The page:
On Saturday, I got to be a guinea pig in an experiment on leadership, coaching, and motivation.
I didn’t plan for this. It just worked out that way.
My local CrossFit gym.
A group workout, where were matched up to work in teams of two. Saturday’s workout was a 5000 meter row on the rowing machine.
It was set up so that each team member would row 500 meters, then we’d hop off the rower and their teammate would row the next 500 meters.
It’s a high intensity workout, with each 500 meter effort taking somewhere between 90 seconds and two minutes.
There were sixteen rowers that morning: eight teams of two. We were matched up by general ability to make it a friendly competition between the teams.
I was the first of my team to row.
Sitting in the ready position before the timer went off, I could feel a slight surge of adrenaline go through my system.
It didn’t take long to feel the burn. Rowing hard is an intense workout.
After the first 500 meters, I got my first break. I was going to get to do that four more times.
Getting on for the second round is when I transformed from rower to guinea pig.
In that second round, the other group began to cheer on our first group. In their desire to encourage us, each rower began to root us all on and support us in our efforts.
Rationally, I have no doubt that all eight meant well. They all had good intentions to help. But viscerally, what I experienced was fascinating.
Each of the eight had their own style of encouragement. Depending on the style, my body (and my motivation) responded quite differently.
There was one camp of coaches who were predominantly enthusiastic. They would say things like
You’re doing great! Way to go! You’ve got this!
I noticed that my body responded to this coaching well. I’d find extra reserves to exert even harder through my 500 meter intervals.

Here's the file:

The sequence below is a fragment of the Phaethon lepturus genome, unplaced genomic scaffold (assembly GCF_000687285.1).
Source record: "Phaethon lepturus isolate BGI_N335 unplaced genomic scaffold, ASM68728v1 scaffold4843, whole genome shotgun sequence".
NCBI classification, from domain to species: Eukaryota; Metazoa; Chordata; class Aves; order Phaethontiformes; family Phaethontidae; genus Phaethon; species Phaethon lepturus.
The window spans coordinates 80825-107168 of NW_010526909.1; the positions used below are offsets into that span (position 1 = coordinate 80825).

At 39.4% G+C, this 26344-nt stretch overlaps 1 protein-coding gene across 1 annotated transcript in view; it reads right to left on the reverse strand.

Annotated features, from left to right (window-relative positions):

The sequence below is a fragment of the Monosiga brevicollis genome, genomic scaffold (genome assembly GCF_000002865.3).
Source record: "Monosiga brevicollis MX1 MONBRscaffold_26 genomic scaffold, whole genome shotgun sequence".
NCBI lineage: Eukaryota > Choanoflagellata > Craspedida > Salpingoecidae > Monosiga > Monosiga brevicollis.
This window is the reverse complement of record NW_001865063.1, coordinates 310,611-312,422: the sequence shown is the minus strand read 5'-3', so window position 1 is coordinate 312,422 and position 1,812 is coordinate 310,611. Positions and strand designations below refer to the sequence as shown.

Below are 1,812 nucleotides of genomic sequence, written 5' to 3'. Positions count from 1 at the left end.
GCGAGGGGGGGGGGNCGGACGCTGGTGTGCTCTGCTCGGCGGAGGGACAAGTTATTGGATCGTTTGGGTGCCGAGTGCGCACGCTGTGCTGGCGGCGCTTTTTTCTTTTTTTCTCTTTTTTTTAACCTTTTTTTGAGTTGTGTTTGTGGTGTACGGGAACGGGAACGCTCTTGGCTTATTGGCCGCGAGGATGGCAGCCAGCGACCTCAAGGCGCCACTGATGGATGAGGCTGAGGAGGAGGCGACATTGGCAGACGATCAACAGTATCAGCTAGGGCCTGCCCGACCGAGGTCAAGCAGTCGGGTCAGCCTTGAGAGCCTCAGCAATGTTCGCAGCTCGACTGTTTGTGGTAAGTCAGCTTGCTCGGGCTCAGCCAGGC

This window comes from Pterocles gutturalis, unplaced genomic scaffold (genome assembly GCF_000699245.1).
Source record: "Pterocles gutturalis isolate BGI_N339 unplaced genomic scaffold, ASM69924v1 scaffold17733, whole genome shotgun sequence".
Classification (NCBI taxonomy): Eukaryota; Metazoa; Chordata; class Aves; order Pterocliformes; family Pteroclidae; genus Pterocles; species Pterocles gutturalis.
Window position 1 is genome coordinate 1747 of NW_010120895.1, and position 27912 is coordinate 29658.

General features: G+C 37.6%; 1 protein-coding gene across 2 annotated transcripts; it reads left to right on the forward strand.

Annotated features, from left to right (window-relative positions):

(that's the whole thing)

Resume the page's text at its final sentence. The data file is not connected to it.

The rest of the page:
Another camp of coaches were predominantly fiery and intense. They would say things like
Come on! Don’t give up! You can go even harder!
With this coaching style, I felt my body sag. Listening to them was more draining than energizing.
Inside, I yearned to get one of the first coaches back. Or at the very least, for this fiery group to just stop saying anything. They were doing more harm than good.
It turns out that what I experienced intuitively on Saturday has been borne out in the research. Sports scientists have found that athletes respond poorly to negative feedback. Coaches interactions with players affect players’ hormone levels and have both a short and long term impact on performance.
Science has spoken: Encouragement and being positive works better.
Athletes aren’t the only ones who respond poorly to negative feedback. As a leader, your job is to help people achieve their highest levels of performance. Think about the leaders who have best inspired and motivated you. What was their predominant style and tone?
If you’re in the fiery/intense camp of coaching, it can be hard to take a look in the mirror to see what’s really there. You may have great intentions and think that “intensity” is helping. You might think “But that’s just who I am.”
But like with many aspects of leadership, it’s not about your intentions. It’s about results.
How do your people perceive you? How do you know?
What practices do you use to encourage and support those you lead? Join the conversation by leaving a comment below.